Say hello to food technology, say hello to a bright and healthy future
Latest actions against adulteration and unhealthy food by the Punjab Food Authority have not only jolted the food industry, but have also given rise to a new wave of awareness about health and nutrition among the masses. Universities offering food technology programmes have recently observed increasing number of students.
Food technology studies the production, processing, preservation, packaging, and distribution of food. It involves chemistry, biology, physics, and statistics, for developing techniques to produce, process and preserve healthy and nutritious food. "It includes all; the food safety laws, the complete processes from raw to finished, and the quality control from farms to consumers," says Dr Umair Arshad Bajwa, director Institute of Home and Food Sciences, Government College University Faisalabad.
Opportunities for food technologists are endless; from small industries to multinational firms they are required everywhere. Elaborating the scope of food technology in Pakistan, Dr Bajwa mentions the diversity of landscapes and climates, which is responsible for a variety of crops, fruits and vegetables across the country. "Pakistan is the only heaven on earth where thousands of different kinds of edibles are produced at a time. The tragedy is that the land is fertile and the knowledge, awareness and strategies are poor because we lag far behind in food technology."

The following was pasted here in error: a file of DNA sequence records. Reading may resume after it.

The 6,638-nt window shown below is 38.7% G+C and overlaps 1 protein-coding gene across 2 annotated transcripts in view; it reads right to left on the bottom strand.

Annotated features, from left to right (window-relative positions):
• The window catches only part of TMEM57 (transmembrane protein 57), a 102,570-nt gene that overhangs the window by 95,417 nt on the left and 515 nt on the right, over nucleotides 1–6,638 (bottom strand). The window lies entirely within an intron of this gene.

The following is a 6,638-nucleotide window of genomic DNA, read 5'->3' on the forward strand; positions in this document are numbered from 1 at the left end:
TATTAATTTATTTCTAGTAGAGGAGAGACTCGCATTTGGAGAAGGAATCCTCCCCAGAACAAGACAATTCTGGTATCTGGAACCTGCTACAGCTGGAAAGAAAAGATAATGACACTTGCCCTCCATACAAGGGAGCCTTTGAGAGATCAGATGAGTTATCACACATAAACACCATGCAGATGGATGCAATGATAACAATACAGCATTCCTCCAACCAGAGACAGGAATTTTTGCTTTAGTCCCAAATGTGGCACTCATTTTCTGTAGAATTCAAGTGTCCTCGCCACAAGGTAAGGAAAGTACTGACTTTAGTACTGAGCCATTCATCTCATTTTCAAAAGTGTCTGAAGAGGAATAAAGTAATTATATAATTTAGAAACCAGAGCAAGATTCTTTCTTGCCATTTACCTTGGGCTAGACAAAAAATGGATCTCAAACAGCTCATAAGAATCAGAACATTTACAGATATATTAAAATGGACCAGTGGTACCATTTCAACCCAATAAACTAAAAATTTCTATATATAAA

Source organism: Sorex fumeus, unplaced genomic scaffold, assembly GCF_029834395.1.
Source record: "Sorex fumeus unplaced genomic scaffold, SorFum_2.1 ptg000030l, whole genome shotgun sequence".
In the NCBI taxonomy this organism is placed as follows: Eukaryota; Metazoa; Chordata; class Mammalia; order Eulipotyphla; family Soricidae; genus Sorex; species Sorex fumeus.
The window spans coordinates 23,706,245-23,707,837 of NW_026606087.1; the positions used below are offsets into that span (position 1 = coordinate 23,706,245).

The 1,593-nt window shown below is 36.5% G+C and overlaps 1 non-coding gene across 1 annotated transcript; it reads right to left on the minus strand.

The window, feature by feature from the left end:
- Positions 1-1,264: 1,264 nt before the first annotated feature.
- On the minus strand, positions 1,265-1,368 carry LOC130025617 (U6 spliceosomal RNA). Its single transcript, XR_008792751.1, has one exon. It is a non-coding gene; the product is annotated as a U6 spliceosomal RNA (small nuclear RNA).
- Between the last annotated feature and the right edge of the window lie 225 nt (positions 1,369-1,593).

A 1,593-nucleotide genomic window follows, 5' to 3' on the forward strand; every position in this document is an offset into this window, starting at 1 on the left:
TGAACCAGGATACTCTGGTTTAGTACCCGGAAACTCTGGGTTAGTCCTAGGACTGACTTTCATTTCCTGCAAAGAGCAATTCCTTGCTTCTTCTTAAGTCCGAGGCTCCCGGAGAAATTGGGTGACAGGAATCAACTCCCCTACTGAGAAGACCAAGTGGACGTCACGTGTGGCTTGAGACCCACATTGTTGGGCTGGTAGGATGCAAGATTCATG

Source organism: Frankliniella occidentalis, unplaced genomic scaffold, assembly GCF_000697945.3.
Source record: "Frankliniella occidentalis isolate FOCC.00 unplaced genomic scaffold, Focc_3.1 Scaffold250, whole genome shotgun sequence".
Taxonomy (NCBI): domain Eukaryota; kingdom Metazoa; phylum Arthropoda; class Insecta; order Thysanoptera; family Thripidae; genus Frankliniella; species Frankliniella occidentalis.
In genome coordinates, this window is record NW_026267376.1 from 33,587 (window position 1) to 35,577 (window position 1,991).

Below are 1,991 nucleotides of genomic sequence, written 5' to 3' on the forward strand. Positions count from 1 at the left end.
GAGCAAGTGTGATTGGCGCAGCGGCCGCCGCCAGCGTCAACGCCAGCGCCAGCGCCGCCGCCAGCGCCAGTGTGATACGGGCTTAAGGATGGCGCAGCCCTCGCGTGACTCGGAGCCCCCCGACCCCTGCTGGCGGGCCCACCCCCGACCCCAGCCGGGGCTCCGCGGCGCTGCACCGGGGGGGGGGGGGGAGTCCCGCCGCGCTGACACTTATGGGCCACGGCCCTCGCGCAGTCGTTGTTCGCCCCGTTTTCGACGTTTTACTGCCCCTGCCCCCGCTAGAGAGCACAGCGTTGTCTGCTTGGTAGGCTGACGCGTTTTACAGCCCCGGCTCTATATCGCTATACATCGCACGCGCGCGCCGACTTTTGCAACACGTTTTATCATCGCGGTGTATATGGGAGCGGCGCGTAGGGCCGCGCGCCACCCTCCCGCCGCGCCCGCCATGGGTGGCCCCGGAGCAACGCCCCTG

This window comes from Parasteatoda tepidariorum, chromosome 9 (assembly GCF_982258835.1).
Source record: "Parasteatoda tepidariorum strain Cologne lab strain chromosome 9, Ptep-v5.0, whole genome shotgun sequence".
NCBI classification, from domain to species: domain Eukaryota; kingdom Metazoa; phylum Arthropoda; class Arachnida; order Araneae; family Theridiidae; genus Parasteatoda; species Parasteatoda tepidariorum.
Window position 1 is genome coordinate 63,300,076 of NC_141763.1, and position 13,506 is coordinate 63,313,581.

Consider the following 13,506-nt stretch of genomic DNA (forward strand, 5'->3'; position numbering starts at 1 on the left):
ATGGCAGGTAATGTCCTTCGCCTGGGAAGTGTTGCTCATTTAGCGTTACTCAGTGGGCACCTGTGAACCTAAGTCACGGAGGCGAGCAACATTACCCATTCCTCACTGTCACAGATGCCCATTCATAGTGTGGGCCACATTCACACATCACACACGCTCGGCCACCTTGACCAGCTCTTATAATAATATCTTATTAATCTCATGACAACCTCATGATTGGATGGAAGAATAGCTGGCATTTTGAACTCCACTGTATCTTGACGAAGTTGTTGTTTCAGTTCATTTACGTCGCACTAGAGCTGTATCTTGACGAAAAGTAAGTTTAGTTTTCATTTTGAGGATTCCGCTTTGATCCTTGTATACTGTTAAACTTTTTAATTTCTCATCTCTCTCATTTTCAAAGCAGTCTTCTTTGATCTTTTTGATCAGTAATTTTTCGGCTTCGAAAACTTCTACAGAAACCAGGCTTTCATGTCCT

Momina Tariq, a student of food technology at Government College University Faisalabad, is very hopeful about the future of food technology in Pakistan. Pakistan is one of the largest producers and supplier of raw items, but when it comes to the profitable finished products’ export, we are just having a bite of it. "We as students and future food technologists are really aiming to lower the drastic ratio between the abundance of raw and the scarcity of edibles," says Momina.
Mohammad Qaddafi, a student of food science and technology at Government College University, Faisalabad, also believes that future is the era of food technology. World population is increasing day by day and agricultural land is reducing. A large number of people are facing scarcity of food. "We can improve it by processing more healthy foods for long time storage, controlling the food wastage and by improving post-harvest losses," says Qaddafi.
"Food industry is the second largest industry in Pakistan," says a report (2014) titled Introduction of food industry in Pakistan & the present status of Nestle Pakistan.
It is the largest industry in the world. Maximum employees across the globe show its vast span extending to a number of fields. "With the implementation of rules by the Punjab Food Authority, according to which two food technologists are must for every food related unit, the number of jobs has increased in every department, promising aspiring careers for youth," says Dr Bajwa.